For a school entrenched in a crime-riddled community with a beleaguered outlook at best for most of these kids, a football program - even a losing one - can make the difference for these kids. It's nice to know they finally got that win. You have to feel for the coaches, though. Had to have been a tough haul. The biggest hero, though, is Principal Ybarra - I've seen a few news bits on him over the years, and he always manages to keep a positive perspective and unwavering support in these kids - knowing how necessary it is for schools to have programs that help kids reach beyond what is offered in their homes and neighborhood.
Great write-up & recognition. Kudos for seeing a sensational story doesn't have to have the sensationalized quality we've come to recognize as "news." Don't underestimate your readers - we do still like stories about real people.
Congratulations to the Carl Hayden players, fans and to Coach Dansby. Living proof that a winning record is not a reflection of character or heart. Coaches from other schools (like Cesar Chavez) should take note!
Greetings New Times: Many thanks to you and especially Paul Rubin for taking the time to recognize that one, single, solitary and possibly most important feat of triumph that some of these kids may ever experience. A single football win in some 67 attempts. Regardless of the turnout of the remaining games of the season, you guys at New Times granted them more than their (Warhol) alloted fifteen minutes of fame. What you've done for every one of these struggling young men goes far beyond the wrought iron and chain link confines that have become an unfortunate necessity for own their security. Your acknowledgment has touched their parents, their guardians and extended families, but beyond that it has reached even the local merchants and the general community, and in so doing has given us a small piece encouragement and hope in seeing some good come of this intentionally neglected area. In the grand and global scheme of worldly issues, Carl Hayden High and their Football Falcons have significance. In spite of their surroundings, Rubin's pen and ink will help carry them to the point of recognizing, they are important. Thanks again for noticing our community.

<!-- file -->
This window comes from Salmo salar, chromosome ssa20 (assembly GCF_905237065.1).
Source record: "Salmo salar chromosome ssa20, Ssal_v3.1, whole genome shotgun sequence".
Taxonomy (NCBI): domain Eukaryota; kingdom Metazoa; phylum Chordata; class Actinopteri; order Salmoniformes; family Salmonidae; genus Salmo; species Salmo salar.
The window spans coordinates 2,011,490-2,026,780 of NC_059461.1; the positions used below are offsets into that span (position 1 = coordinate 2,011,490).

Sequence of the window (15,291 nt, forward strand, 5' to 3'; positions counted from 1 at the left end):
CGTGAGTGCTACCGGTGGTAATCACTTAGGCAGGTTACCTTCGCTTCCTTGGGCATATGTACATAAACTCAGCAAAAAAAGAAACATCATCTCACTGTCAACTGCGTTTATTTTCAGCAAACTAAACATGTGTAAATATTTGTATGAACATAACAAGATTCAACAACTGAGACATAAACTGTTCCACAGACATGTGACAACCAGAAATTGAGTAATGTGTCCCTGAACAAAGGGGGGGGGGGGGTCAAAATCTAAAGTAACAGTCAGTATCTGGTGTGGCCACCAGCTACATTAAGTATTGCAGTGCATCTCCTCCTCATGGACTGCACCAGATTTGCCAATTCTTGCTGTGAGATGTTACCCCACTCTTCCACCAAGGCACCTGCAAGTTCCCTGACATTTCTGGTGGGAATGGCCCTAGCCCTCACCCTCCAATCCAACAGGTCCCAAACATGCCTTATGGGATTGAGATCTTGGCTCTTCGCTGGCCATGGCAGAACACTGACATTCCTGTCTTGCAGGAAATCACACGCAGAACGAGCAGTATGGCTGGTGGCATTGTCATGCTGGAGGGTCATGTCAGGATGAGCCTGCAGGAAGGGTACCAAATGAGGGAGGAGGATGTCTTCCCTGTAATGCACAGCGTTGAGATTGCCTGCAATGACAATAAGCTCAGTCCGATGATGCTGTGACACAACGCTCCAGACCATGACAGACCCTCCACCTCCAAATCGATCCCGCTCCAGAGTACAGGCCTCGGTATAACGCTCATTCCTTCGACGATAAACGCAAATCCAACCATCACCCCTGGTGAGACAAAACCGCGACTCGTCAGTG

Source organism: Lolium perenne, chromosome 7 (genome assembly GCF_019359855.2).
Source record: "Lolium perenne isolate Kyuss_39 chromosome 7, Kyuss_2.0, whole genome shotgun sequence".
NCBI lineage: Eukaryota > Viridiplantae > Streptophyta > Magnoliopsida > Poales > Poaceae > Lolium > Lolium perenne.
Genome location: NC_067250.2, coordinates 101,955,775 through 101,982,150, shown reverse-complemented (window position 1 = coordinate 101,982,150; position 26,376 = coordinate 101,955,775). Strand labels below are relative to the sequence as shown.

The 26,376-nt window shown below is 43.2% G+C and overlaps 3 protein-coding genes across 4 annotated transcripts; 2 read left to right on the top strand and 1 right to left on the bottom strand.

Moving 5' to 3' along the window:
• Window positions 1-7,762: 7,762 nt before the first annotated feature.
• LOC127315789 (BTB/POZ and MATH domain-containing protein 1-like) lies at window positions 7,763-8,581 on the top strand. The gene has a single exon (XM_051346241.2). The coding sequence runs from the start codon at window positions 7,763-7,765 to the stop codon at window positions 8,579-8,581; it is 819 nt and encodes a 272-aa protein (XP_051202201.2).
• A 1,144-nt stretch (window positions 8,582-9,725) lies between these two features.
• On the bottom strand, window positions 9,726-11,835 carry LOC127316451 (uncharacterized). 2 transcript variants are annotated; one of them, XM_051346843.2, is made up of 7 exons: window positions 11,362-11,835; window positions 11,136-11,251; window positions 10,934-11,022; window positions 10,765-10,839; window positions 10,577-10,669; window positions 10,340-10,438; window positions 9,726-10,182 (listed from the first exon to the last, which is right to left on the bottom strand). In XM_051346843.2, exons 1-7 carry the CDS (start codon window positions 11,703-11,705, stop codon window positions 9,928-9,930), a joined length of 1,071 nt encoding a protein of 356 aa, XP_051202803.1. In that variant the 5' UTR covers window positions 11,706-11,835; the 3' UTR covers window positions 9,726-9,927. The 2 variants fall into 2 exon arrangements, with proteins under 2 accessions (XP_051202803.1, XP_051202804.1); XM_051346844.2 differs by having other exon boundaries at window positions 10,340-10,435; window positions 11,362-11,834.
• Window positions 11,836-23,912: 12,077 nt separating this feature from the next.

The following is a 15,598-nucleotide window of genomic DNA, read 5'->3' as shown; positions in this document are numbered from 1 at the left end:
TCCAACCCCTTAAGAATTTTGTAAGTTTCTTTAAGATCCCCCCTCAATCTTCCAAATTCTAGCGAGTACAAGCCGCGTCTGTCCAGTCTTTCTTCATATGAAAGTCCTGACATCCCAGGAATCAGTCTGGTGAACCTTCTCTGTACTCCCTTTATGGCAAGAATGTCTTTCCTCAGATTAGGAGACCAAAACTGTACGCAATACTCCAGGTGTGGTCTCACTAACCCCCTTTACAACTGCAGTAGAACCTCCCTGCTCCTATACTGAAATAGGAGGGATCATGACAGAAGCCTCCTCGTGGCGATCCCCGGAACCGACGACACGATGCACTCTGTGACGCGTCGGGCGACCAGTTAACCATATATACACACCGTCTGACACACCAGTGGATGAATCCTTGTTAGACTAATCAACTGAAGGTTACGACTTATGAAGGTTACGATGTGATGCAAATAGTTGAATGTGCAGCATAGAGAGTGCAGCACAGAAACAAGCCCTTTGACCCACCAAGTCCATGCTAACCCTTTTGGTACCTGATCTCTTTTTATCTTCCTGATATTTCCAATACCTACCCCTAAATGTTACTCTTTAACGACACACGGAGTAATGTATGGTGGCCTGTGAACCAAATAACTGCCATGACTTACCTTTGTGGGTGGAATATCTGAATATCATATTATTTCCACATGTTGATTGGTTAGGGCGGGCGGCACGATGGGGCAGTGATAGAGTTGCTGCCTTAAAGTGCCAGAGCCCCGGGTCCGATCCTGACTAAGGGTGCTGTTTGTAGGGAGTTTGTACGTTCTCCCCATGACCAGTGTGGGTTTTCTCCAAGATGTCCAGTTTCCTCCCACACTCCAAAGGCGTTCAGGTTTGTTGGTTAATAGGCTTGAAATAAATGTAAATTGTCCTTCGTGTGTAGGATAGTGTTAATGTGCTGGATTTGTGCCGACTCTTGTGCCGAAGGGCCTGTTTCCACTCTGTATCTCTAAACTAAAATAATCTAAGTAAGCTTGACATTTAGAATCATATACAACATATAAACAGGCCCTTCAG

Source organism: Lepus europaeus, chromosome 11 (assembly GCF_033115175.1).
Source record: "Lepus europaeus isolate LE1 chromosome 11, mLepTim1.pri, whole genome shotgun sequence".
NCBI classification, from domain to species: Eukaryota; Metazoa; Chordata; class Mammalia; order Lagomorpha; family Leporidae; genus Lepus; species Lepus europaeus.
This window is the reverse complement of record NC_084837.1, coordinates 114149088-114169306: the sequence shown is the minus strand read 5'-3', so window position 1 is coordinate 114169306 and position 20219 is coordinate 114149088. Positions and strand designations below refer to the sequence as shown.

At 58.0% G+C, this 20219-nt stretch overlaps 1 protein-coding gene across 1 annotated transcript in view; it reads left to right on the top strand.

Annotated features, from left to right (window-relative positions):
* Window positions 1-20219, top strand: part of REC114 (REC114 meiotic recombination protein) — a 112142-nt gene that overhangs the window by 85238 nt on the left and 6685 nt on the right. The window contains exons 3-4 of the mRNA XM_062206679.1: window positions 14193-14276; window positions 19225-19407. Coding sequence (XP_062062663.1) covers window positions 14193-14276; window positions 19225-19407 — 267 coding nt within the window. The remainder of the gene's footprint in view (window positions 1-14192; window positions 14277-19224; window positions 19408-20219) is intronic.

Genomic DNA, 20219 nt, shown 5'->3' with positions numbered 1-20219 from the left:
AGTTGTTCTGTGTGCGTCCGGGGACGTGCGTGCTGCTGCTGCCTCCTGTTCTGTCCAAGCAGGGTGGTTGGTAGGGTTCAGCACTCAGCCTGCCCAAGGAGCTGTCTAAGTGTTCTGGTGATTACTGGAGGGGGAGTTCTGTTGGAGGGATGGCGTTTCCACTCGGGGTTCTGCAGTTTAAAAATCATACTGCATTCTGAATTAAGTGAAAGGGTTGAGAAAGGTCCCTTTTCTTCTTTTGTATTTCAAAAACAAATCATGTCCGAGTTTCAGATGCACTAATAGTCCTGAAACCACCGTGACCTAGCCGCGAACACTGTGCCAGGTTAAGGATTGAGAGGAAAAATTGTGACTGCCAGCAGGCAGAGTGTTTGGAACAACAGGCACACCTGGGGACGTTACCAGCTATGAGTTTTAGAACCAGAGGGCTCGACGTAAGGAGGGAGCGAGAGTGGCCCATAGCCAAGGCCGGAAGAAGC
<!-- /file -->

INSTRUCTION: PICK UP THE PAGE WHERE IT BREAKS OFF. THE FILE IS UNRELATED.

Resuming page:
Sincerely, R.M. Pena,Carl Hayden, Class of '70
i know how hard it is.... i was on one those teams that was part of the losing streak.... keep ya head up falcons.....DAY BY DAY, WONT BE BEAT